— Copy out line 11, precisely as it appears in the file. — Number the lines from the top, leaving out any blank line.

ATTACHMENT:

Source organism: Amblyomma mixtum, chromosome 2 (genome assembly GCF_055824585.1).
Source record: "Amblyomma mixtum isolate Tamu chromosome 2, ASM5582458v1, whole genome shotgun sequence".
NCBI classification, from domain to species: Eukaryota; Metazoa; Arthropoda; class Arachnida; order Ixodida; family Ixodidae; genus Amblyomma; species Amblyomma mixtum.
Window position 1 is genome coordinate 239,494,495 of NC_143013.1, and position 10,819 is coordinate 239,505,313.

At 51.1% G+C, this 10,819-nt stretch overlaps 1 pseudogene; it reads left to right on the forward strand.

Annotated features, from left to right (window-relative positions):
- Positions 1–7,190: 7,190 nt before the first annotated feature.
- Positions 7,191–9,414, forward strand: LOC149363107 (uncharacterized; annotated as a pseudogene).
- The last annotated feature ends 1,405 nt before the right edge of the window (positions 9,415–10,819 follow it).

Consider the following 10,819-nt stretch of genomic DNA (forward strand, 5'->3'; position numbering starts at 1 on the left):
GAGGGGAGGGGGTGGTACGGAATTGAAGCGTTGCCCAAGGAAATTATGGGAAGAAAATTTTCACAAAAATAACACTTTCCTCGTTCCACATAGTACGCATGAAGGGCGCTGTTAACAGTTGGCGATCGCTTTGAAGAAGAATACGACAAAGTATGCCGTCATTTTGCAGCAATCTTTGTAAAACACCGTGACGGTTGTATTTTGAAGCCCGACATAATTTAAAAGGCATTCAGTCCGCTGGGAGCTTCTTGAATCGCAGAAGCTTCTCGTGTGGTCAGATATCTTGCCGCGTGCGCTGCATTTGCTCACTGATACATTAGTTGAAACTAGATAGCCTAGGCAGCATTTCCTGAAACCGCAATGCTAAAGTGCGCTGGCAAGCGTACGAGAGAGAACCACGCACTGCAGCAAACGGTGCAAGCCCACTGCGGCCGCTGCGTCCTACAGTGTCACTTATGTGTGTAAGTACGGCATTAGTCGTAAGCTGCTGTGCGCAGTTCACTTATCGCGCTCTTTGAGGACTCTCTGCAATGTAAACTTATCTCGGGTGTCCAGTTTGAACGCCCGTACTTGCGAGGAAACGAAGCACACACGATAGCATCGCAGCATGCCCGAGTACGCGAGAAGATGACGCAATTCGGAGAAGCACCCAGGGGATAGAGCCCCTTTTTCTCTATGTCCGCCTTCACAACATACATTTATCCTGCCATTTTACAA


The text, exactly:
GAGGGGAGGGGGTGGTACGGAATTGAAGCGTTGCCCAAGGAAATTATGGGAAGAAAATTTTCACAAAAATAACACTTTCCTCGTTCCACATAGTACGCATGAAGGGCGCTGTTAACAGTTGGCGATCGCTTTGAAGAAGAATACGACAAAGTATGCCGTCATTTTGCAGCAATCTTTGTAAAACACCGTGACGGTTGTATTTTGAAGCCCGACATAATTTAAAAGGCATTCAGTCCGCTGGGAGCTTCTTGAATCGCAGAAGCTTCTCGTGTGGTCAGATATCTTGCCGCGTGCGCTGCATTTGCTCACTGATACATTAGTTGAAACTAGATAGCCTAGGCAGCATTTCCTGAAACCGCAATGCTAAAGTGCGCTGGCAAGCGTACGAGAGAGAACCACGCACTGCAGCAAACGGTGCAAGCCCACTGCGGCCGCTGCGTCCTACAGTGTCACTTATGTGTGTAAGTACGGCATTAGTCGTAAGCTGCTGTGCGCAGTTCACTTATCGCGCTCTTTGAGGACTCTCTGCAATGTAAACTTATCTCGGGTGTCCAGTTTGAACGCCCGTACTTGCGAGGAAACGAAGCACACACGATAGCATCGCAGCATGCCCGAGTACGCGAGAAGATGACGCAATTCGGAGAAGCACCCAGGGGATAGAGCCCCTTTTTCTCTATGTCCGCCTTCACAACATACATTTATCCTGCCATTTTACAA